Former South star praises school’s athletics

By Denebola | Published: February 2011
This is a reflection by Dan Mirsky, Managing Editor of Volume 31, about his experience with South sports.

Sports Hall of Fame

By Denebola | Published: February 2011


By Denebola | Published: February 2011

Football attempts the impossible

By Denebola | Published: February 2011
By Steven Gun, Volume 24 September 19, 1984 How does a team improve on a “best ever” season? Fulfilling the goal will be quite the task; the less room for improvement, the more difficult to improve. The ‘83 Lions checked in with a noteworthy record of 8-1-1 including a Thanksgiving Day victory over Lincoln-Sudbury. During the season, South routinely dominated its foes outscoring them 205-117. Most significantly, the squad captured its first Dual ...

Danny Mendelson: 1951-1958

By Denebola | Published: February 2011
South’s Danny Mendelson award honors a senior athlete whose athletic abilities and devotion to the school are unparalleled. While the award carries the legacy of some of the best student-athletes in the past 50 years, the story of the life of Mendelson himself is moving and tragic. In 1968, the junior passed away on the last day of school. He had just been elected captain of the Varsity Football team; he had a letter for the Varity Wrestling team and was an All-Star centerfielder for the Varsity Baseball team. His involvement in much of South’s extracurricular offerings and leadership abilities suggested that had an undoubtedly bright future. The article below was published following Mendelson’s death and offers invaluable insight into the short but influential life of a South legend.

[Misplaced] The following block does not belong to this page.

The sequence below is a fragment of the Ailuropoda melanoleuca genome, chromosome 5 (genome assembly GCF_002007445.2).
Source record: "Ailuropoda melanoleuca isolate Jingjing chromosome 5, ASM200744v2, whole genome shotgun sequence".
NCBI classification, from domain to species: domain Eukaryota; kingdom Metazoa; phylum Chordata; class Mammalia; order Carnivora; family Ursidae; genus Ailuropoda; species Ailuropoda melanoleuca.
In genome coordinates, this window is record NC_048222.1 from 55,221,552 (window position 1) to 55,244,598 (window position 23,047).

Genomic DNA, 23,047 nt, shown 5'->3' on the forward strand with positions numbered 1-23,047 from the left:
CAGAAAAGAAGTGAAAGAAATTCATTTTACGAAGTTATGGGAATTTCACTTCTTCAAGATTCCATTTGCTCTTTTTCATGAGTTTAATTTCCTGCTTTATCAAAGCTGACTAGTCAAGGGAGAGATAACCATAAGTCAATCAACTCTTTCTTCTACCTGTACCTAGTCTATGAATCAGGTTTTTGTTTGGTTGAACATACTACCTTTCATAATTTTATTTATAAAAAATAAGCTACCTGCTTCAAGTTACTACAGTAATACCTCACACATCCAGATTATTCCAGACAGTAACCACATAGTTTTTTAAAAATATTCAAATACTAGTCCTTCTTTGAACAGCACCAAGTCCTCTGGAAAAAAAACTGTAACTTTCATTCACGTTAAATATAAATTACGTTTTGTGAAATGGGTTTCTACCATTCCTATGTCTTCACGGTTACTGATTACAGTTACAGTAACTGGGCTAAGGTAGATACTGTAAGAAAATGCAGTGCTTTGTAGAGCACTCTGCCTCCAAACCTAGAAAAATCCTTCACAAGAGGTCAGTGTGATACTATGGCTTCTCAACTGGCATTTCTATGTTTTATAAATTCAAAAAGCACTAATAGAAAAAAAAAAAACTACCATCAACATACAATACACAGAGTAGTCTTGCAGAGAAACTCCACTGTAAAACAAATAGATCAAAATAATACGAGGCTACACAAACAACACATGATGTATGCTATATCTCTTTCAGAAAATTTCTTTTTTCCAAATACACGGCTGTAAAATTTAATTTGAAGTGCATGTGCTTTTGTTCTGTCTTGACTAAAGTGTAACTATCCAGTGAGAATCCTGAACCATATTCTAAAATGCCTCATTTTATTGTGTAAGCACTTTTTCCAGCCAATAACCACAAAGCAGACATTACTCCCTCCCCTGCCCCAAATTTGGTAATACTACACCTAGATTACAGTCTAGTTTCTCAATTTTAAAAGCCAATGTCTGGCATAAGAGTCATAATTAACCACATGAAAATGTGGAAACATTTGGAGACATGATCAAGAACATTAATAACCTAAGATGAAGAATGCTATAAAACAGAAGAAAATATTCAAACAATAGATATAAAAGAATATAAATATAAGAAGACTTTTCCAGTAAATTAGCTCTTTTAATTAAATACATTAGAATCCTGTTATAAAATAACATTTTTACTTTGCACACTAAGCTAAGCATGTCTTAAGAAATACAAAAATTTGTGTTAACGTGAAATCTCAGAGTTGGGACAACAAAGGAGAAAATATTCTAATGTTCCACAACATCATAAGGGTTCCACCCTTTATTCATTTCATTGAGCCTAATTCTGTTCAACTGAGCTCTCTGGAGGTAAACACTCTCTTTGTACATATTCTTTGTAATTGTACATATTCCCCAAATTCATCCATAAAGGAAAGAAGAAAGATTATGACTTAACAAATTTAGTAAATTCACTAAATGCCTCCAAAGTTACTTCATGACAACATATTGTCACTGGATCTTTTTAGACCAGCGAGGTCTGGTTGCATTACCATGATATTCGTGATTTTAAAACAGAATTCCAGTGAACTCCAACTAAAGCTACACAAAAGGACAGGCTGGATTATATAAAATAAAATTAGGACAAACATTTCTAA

Engarde! Swords clash at South

By Denebola | Published: February 2011
By Denebola Staff, Volume 2 October 23, 1962 A new sport for NSHS has recently gotten under way. Fencing is now offered to both boys and girls, under the instruction of Miss Barbara Hall. In “foil” the legs are held together with feet at right angles in the “attention” position. Next comes “engrade” when the feet maintain their 90 stance, the legs spread apart while a sideway, bending stauch is held as the ...

Newton South’s fields of dreams not always dreamy

By Zach Pawa | Published: February 2011
By Zach Pawa, Volume 50 February 15, 2011 Throughout the years, South students have seen the facilities change. From the dangerous football fields of the 60s, to the state-of–the-art complexes built in 2009, there has been the addition of the new fields, the Field House, and the tennis courts. South was built in 1960 with the athletic fields already there. Then, the old layout of the athletic complex was one giant complex ...

Copyright © Denebola | The Official School Newspaper of Newton South High School | 140 Brandeis Road, Newton, MA 02459.
Site designed by Chenzhe Cao.